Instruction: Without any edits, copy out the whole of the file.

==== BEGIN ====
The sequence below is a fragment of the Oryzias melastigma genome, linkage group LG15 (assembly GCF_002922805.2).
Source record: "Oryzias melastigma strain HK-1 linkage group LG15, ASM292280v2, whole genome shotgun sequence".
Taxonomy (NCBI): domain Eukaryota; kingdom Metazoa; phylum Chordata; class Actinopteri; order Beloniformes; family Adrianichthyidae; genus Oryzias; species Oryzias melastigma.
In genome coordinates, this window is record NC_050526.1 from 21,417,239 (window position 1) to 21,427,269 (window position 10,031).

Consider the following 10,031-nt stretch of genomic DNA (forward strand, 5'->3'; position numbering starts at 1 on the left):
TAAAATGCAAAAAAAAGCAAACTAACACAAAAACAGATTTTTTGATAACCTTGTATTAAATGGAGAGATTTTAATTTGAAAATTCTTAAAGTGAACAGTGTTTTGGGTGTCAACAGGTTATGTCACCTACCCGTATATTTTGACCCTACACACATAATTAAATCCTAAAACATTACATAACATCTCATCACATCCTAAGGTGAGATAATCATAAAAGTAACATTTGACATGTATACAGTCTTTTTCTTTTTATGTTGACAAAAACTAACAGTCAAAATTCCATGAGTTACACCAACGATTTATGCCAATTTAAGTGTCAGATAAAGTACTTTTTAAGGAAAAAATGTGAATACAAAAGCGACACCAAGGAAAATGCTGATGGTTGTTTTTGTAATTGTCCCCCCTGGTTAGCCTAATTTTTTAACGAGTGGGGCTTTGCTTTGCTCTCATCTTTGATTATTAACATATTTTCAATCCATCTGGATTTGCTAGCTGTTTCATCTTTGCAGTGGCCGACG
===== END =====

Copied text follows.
The sequence below is a fragment of the Oryzias melastigma genome, linkage group LG15 (assembly GCF_002922805.2).
Source record: "Oryzias melastigma strain HK-1 linkage group LG15, ASM292280v2, whole genome shotgun sequence".
Taxonomy (NCBI): domain Eukaryota; kingdom Metazoa; phylum Chordata; class Actinopteri; order Beloniformes; family Adrianichthyidae; genus Oryzias; species Oryzias melastigma.
In genome coordinates, this window is record NC_050526.1 from 21,417,239 (window position 1) to 21,427,269 (window position 10,031).

Consider the following 10,031-nt stretch of genomic DNA (forward strand, 5'->3'; position numbering starts at 1 on the left):
TAAAATGCAAAAAAAAGCAAACTAACACAAAAACAGATTTTTTGATAACCTTGTATTAAATGGAGAGATTTTAATTTGAAAATTCTTAAAGTGAACAGTGTTTTGGGTGTCAACAGGTTATGTCACCTACCCGTATATTTTGACCCTACACACATAATTAAATCCTAAAACATTACATAACATCTCATCACATCCTAAGGTGAGATAATCATAAAAGTAACATTTGACATGTATACAGTCTTTTTCTTTTTATGTTGACAAAAACTAACAGTCAAAATTCCATGAGTTACACCAACGATTTATGCCAATTTAAGTGTCAGATAAAGTACTTTTTAAGGAAAAAATGTGAATACAAAAGCGACACCAAGGAAAATGCTGATGGTTGTTTTTGTAATTGTCCCCCCTGGTTAGCCTAATTTTTTAACGAGTGGGGCTTTGCTTTGCTCTCATCTTTGATTATTAACATATTTTCAATCCATCTGGATTTGCTAGCTGTTTCATCTTTGCAGTGGCCGACG